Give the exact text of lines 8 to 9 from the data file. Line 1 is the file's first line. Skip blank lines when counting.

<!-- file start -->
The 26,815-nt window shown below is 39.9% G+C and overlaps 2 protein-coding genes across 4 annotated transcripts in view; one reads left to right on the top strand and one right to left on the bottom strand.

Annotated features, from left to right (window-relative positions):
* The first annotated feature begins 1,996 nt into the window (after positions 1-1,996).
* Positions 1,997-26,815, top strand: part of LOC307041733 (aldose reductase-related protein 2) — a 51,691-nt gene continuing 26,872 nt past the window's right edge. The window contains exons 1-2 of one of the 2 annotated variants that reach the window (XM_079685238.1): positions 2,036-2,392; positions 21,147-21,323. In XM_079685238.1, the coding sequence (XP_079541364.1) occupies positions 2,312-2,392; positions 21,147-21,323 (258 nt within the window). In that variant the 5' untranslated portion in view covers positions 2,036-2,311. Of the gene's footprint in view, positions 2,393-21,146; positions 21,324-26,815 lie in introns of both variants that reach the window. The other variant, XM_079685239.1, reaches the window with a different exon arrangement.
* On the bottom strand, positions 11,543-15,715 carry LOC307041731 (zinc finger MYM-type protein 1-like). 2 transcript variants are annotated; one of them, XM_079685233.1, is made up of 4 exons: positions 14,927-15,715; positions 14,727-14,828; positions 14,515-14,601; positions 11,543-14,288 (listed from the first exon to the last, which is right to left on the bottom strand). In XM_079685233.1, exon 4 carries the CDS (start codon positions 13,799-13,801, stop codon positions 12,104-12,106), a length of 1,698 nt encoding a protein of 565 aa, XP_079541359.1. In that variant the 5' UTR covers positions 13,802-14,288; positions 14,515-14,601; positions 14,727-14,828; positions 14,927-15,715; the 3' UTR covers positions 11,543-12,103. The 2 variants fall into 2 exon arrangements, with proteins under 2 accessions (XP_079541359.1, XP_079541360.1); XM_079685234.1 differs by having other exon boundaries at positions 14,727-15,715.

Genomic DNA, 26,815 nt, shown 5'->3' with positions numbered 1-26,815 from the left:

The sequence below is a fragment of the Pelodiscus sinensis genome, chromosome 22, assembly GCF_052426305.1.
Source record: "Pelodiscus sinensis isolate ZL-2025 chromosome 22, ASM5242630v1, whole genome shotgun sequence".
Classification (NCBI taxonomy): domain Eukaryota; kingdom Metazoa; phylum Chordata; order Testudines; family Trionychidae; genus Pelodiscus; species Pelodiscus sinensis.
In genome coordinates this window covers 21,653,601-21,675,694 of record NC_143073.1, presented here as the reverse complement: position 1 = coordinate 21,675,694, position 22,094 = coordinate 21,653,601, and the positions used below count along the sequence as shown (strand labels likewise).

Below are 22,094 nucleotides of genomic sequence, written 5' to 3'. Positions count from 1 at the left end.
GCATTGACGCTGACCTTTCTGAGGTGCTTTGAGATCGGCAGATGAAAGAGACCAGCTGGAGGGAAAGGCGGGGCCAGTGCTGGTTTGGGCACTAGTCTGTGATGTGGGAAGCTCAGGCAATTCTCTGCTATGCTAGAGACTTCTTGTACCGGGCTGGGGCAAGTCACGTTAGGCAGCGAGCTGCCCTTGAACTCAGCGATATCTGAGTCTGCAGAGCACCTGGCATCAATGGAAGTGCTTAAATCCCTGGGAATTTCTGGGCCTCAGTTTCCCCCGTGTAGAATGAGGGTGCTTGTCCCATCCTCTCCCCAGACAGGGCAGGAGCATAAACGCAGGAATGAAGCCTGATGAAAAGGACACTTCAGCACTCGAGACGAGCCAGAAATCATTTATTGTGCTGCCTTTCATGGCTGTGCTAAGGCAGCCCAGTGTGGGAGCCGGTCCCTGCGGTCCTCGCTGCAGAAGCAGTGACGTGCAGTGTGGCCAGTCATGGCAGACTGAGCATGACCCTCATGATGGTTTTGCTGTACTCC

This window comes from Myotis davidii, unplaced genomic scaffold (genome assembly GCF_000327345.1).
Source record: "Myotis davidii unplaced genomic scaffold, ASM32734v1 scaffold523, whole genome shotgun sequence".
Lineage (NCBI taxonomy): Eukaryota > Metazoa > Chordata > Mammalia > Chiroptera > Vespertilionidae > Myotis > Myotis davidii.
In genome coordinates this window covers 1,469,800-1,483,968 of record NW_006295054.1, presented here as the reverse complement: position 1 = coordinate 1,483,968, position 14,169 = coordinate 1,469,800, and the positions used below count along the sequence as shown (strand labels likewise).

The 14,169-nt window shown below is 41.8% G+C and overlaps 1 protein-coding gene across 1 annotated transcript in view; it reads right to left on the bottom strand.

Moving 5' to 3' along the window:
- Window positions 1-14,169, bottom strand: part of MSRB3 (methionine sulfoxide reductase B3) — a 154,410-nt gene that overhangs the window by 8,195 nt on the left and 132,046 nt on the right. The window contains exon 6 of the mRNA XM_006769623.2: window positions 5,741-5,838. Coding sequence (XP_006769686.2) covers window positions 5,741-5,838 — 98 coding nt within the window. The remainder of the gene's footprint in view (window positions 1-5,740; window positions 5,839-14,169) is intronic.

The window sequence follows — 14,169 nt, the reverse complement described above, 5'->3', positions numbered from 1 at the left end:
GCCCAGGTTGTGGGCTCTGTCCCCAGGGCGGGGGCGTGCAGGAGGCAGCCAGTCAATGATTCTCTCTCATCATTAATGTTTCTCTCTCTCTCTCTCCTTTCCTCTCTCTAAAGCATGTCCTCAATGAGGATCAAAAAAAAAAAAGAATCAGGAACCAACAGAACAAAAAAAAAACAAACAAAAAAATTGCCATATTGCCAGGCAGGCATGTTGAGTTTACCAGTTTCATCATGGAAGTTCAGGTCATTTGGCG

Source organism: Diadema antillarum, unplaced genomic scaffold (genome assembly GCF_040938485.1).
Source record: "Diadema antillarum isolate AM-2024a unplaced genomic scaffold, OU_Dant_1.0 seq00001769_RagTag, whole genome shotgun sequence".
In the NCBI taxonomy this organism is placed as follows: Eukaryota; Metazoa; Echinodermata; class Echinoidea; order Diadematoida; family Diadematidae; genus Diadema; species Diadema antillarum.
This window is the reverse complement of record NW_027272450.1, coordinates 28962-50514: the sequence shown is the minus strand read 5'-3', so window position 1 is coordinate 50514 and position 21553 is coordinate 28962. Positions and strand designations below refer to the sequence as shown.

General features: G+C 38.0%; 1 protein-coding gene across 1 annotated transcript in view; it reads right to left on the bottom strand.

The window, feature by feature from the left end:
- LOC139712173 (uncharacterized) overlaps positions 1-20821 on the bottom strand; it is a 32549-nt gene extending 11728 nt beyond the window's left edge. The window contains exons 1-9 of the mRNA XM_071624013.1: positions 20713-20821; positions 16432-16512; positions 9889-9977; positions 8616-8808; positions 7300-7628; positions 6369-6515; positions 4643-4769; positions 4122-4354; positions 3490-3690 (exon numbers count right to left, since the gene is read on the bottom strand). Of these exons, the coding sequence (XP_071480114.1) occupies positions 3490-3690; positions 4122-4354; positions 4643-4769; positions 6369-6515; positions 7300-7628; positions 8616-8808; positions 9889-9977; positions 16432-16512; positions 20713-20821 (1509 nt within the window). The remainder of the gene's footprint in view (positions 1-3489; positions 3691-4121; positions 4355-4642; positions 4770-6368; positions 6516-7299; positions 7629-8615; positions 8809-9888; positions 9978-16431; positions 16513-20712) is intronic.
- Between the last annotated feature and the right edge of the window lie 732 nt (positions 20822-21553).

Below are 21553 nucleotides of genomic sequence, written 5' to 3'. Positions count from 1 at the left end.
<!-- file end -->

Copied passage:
Source record: "Pelodiscus sinensis isolate ZL-2025 chromosome 22, ASM5242630v1, whole genome shotgun sequence".
Classification (NCBI taxonomy): domain Eukaryota; kingdom Metazoa; phylum Chordata; order Testudines; family Trionychidae; genus Pelodiscus; species Pelodiscus sinensis.